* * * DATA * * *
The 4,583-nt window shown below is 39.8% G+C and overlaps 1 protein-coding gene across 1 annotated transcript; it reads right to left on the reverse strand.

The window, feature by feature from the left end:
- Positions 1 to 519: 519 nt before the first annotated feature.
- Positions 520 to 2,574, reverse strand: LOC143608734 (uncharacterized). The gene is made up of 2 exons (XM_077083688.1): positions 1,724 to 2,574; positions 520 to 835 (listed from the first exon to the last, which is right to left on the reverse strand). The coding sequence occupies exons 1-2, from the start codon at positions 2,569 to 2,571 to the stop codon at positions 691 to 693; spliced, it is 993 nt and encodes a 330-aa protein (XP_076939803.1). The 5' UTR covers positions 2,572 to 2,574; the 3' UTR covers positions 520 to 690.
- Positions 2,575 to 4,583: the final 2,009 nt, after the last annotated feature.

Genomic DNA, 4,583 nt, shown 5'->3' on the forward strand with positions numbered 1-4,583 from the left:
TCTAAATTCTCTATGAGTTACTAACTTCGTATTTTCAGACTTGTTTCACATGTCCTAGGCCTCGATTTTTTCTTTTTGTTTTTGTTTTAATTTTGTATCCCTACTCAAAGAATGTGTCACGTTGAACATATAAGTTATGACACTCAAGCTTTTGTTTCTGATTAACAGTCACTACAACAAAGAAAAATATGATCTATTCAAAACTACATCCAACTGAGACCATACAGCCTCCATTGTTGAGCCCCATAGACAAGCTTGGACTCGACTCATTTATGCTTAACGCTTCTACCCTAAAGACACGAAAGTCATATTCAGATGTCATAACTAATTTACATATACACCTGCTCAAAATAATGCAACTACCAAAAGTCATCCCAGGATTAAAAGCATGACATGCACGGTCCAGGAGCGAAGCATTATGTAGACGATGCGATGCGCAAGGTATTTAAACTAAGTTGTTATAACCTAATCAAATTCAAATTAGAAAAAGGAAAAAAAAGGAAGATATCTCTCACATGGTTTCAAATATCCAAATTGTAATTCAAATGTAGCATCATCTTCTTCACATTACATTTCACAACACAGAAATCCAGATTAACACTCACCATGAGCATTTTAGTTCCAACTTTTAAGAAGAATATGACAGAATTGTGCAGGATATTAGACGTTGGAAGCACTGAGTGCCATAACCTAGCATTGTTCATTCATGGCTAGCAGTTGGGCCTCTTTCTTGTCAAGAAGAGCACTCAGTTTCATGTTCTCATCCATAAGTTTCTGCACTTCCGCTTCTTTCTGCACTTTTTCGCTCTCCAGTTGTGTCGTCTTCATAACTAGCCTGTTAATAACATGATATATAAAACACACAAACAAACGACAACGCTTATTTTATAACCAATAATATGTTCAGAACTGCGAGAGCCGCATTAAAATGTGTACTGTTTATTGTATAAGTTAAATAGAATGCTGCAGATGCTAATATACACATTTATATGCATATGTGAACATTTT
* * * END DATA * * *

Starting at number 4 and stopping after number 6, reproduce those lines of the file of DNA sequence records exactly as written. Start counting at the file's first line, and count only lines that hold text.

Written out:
- Positions 520 to 2,574, reverse strand: LOC143608734 (uncharacterized). The gene is made up of 2 exons (XM_077083688.1): positions 1,724 to 2,574; positions 520 to 835 (listed from the first exon to the last, which is right to left on the reverse strand). The coding sequence occupies exons 1-2, from the start codon at positions 2,569 to 2,571 to the stop codon at positions 691 to 693; spliced, it is 993 nt and encodes a 330-aa protein (XP_076939803.1). The 5' UTR covers positions 2,572 to 2,574; the 3' UTR covers positions 520 to 690.
- Positions 2,575 to 4,583: the final 2,009 nt, after the last annotated feature.

Genomic DNA, 4,583 nt, shown 5'->3' on the forward strand with positions numbered 1-4,583 from the left: